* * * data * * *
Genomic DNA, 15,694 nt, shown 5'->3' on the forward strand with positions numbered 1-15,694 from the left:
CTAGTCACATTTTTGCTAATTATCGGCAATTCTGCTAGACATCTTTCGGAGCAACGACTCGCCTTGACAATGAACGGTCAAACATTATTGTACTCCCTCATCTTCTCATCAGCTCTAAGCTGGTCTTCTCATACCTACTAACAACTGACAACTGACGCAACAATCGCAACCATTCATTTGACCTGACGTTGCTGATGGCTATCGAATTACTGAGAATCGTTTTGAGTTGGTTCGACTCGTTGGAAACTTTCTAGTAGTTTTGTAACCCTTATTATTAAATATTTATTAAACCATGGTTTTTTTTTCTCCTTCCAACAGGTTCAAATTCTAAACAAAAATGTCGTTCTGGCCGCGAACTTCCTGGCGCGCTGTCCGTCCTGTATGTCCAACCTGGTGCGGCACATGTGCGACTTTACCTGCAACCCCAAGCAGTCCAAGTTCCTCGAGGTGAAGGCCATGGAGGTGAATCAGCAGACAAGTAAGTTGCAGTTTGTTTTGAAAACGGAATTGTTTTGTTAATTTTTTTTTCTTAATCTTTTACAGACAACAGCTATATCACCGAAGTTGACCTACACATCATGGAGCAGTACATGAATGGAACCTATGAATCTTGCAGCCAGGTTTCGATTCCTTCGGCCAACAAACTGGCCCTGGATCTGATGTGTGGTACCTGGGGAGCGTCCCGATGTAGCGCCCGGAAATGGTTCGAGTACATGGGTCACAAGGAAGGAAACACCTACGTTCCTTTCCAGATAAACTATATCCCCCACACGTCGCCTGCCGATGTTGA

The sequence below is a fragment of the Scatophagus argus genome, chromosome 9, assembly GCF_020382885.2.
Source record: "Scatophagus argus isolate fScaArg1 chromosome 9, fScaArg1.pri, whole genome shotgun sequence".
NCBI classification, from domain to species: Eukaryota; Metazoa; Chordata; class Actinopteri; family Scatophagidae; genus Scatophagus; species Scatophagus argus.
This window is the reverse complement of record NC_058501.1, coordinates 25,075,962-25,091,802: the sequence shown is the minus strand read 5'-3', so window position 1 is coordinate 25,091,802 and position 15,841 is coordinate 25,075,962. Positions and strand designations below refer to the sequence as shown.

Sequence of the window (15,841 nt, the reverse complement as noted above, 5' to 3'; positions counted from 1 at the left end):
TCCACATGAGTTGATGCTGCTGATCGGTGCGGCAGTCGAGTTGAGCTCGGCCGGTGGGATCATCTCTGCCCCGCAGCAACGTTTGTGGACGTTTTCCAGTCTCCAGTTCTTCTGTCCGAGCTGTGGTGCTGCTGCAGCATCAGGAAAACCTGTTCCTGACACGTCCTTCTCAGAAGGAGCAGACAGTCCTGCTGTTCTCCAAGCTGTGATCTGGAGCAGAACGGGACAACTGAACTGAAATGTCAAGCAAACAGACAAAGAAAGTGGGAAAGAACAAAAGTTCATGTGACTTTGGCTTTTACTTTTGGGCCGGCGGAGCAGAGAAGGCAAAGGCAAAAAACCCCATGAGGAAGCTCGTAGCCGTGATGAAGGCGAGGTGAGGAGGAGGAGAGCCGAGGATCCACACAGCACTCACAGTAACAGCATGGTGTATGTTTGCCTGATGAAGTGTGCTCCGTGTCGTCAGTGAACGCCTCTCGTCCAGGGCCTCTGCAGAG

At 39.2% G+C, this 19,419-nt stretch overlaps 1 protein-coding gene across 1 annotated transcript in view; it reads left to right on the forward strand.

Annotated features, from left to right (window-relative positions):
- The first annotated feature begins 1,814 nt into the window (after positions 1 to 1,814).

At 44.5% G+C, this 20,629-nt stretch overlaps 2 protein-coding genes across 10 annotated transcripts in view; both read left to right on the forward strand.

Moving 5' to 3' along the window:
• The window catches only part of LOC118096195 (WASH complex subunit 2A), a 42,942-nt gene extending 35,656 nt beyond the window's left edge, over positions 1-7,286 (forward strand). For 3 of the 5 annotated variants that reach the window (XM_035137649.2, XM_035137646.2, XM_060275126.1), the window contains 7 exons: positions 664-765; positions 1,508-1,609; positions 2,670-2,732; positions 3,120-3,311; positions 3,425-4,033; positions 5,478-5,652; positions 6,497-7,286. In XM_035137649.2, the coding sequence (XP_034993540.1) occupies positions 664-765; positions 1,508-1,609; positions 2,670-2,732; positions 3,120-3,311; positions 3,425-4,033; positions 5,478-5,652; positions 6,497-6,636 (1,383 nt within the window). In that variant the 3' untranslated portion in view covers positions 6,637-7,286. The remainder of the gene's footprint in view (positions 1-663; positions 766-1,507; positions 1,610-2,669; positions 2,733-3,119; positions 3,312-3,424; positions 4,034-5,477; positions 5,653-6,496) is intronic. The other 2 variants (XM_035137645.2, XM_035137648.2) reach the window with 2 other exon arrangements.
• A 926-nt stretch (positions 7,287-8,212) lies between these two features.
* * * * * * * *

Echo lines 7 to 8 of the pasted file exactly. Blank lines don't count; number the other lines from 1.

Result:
Sequence of the window (15,841 nt, the reverse complement as noted above, 5' to 3'; positions counted from 1 at the left end):
TCCACATGAGTTGATGCTGCTGATCGGTGCGGCAGTCGAGTTGAGCTCGGCCGGTGGGATCATCTCTGCCCCGCAGCAACGTTTGTGGACGTTTTCCAGTCTCCAGTTCTTCTGTCCGAGCTGTGGTGCTGCTGCAGCATCAGGAAAACCTGTTCCTGACACGTCCTTCTCAGAAGGAGCAGACAGTCCTGCTGTTCTCCAAGCTGTGATCTGGAGCAGAACGGGACAACTGAACTGAAATGTCAAGCAAACAGACAAAGAAAGTGGGAAAGAACAAAAGTTCATGTGACTTTGGCTTTTACTTTTGGGCCGGCGGAGCAGAGAAGGCAAAGGCAAAAAACCCCATGAGGAAGCTCGTAGCCGTGATGAAGGCGAGGTGAGGAGGAGGAGAGCCGAGGATCCACACAGCACTCACAGTAACAGCATGGTGTATGTTTGCCTGATGAAGTGTGCTCCGTGTCGTCAGTGAACGCCTCTCGTCCAGGGCCTCTGCAGAG